30 October 2004

Van Helsing

The mysterious monster slayer, Van Helsing is sent by the Vatican to slay Dracula on behalf of an old Transylvanian family so that they (the old Transylvanian family, not the Vatican) can get into heaven. Do accessories to murder get to go to heaven? Unfortunately, Dracula proves to be not-so-easy to kill. Moreover, it appears that Dracula and his posse of crazy vampire biatches, pasty manservant, Igor, and a werewolf prove to be up to no good. More specifically, they’re using Mary Shelley’s Frankenstein monster and some old fashioned lightning to make up for Dracula’s impotency and bring to life his horde of cocooned baby vampires. “What?” you ask. “Exactly,” I say.

If you are an international spy and someone threatens to make you watch Van Helsing until you reveal some top government secret, I suggest that you spill the beans. The safety of your country is not worth the excruciating ridiculousness that is Van Helsing. If you dare to watch the movie despite my warning, you will notice a hint of sadness in the eyes of the films lead actors, Hugh Jackman and Kate Beckinsale. It is sadness that comes with the knowledge that you have just made one HUGE mistake.

First of all, you have to wonder why the director forced two actors to drop their completely adorable British/Australian accents for the likes of Count Chocula and a wimpy John Wayne. Perhaps a dialect coach wasn’t in the budget, but the least Beckinsale could have done was watch a few episodes of Sesame Street and take a few hints from Count von Count. The movie is so bad that I think they have to stop calling it a “movie” and re-market it as a how-to video, Van Helsing: A How-to-Guide on Over Acting and Bad Accents.

Van Helsing epitomizes what NOT to do in a movie. The wardrobe is something out of a high school drama department. The dialogue basically consists of clichés and overly dramatic cries of revenge or pain. The CG visual effects, although someone probably worked very hard on it, look like graphics out of a Saturday morning cartoon show. The fact that the costumers had to resort to massive Beckinsale cleavage exposure is telling of how disastrous the film actually is. Not since Much Ado About Nothing (co-starring Keeanu Reeves) have they had to resort to such level of cleavage. I’m not going to go into further detail, but commenting on Van Helsing is what I imagine it’s like for veterans to relive their time in ‘Nam. It’s best no to dwell on the experience. Just move on.

My recommendation: Do not waste your time. Do not let the mediocre acting talents of Hugh Jackman or Kate Beckinsale lure you into this disaster of a film.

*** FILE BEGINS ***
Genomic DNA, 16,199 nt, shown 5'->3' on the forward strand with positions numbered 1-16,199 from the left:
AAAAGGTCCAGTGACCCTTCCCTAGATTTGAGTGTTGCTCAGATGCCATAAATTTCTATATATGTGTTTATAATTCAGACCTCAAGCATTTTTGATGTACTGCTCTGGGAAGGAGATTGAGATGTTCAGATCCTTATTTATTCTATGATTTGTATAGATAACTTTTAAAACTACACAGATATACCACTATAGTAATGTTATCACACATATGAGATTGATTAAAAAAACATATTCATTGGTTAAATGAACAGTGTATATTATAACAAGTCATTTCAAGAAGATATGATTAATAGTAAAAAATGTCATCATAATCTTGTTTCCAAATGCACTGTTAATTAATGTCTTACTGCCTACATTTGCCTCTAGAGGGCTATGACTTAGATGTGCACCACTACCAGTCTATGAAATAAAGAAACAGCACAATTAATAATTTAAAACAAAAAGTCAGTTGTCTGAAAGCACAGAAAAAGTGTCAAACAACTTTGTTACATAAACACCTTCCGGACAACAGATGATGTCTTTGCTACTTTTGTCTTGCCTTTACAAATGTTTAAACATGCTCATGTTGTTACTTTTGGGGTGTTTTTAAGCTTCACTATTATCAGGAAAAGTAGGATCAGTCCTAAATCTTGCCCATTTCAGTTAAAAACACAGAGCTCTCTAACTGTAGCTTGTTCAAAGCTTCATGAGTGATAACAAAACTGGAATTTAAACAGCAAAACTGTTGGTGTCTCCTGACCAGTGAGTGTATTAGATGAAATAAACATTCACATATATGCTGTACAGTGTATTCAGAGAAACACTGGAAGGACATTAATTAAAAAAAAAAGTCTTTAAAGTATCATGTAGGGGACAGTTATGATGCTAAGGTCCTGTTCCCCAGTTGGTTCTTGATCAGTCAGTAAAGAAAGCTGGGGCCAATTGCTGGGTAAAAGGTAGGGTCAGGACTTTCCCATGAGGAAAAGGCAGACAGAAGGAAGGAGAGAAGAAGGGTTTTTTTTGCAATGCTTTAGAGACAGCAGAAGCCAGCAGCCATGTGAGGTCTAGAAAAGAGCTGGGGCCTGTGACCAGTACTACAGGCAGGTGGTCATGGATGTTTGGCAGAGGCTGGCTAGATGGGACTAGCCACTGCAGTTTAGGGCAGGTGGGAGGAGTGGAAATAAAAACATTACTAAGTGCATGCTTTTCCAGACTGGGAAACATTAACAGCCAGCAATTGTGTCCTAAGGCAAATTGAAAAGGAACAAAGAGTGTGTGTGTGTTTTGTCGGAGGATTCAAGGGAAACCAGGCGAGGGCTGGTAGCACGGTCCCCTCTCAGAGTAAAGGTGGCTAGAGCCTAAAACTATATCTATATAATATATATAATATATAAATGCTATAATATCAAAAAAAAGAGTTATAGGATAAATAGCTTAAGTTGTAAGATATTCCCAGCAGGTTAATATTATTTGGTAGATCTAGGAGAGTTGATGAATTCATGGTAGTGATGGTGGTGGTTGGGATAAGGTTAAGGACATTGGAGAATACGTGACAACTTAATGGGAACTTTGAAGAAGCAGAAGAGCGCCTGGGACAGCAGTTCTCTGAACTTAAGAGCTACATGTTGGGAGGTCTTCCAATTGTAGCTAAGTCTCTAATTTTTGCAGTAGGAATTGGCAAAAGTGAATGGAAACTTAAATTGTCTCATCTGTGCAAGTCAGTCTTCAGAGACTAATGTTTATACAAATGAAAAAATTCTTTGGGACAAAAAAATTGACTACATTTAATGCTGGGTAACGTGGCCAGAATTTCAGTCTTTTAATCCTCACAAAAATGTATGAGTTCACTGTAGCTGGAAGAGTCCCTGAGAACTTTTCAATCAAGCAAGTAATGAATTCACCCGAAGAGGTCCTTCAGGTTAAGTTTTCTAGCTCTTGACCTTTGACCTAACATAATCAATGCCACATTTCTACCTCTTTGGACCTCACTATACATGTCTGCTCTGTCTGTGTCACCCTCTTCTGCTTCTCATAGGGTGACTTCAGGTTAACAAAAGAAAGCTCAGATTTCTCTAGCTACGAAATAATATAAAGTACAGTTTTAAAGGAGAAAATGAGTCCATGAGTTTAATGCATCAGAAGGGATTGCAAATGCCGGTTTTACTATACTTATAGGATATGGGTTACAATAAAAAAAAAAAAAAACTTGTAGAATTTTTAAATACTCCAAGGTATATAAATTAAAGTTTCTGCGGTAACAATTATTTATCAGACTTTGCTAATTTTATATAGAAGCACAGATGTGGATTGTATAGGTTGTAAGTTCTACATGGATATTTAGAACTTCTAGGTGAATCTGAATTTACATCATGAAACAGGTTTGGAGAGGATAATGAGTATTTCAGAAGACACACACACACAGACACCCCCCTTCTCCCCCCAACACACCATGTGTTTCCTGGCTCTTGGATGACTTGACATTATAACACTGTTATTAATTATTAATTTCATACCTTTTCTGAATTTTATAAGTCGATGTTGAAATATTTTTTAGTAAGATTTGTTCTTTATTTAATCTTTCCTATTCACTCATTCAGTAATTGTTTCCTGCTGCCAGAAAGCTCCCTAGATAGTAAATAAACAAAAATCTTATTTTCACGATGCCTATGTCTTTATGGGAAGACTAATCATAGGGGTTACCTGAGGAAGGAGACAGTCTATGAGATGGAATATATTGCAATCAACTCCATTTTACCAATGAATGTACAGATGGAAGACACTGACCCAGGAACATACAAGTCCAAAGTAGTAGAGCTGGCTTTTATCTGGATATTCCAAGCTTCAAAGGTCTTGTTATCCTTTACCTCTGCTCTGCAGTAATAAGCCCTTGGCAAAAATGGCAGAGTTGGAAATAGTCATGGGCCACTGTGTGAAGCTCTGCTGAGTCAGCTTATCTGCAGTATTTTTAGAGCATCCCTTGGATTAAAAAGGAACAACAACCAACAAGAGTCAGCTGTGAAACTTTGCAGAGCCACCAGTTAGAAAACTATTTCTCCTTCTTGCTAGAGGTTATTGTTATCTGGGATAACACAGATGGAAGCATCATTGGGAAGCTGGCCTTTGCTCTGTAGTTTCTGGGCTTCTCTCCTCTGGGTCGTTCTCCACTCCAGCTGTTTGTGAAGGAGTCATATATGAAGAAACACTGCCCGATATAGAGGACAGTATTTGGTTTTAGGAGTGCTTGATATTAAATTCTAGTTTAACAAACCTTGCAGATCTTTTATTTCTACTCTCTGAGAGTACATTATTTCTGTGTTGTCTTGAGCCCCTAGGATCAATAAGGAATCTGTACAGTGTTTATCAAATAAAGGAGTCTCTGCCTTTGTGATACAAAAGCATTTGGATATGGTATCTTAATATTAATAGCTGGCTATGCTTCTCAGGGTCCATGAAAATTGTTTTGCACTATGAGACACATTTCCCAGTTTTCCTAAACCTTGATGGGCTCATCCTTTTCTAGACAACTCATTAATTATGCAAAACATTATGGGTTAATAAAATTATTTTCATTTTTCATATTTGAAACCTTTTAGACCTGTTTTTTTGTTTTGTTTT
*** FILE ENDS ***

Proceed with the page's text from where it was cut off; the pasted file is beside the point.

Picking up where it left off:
12 September 2004

My Baby's Daddy

Three best friends, Lonnie, G, and Dominic coincidentally impregnate their respective girlfriends, forcing them to quickly grow up and become baby daddies and perhaps even learn to be fathers .

Give me a moment while I wait for my brain to stop barfing.

This movie was terrible. I can't complain though. The movie's exactly what I expected a movie called My Baby's Daddy to be like. Ignoring the movie's ridiculous premise, this movie is still wrong, so wrong.

Firstly, I can't believe anyone in their right mind would acknowledge that any of the three losers was the father of their child. In one scene, the daddies leave their three toddlers unattended in an upstairs bedroom while a party full of alcohol and hoochie mamas rages on downstairs. One of the daddies unwittingly leaves the bedroom door open, allowing the three babies to crawl all the way downstairs to the front lawn, completely unnoticed. Of course, this incident compels the three players to take fatherhood more seriously, i.e., clean up the house.

The film is also rife with racial stereotypes: stingy, uptight Asian owners of a convenience store; loud obnoxious black women; earthy Indian woman; white guys who want to be black. There is even a long running (might I add, too long) play on the Chinese language with characters named Bling Bling, Da Ling, and XiXi (pronounced She She). I have no problems with jokes addressing stereotypes, but jokes are suppose to be funny. This movie was not funny. The film in general seemed like a random string of jokes that were probably a little funny at one point in time (maybe at 4:00 a.m. when the writers were high off of some illegal substance), but completely fall flat on screen.

The film's leads, Eddie Griffin, Anthony Anderson, and Michael Imperioli could produce great performances if given the right material, so I have to wonder what crap head convinced them that My Baby's Daddy was a good idea.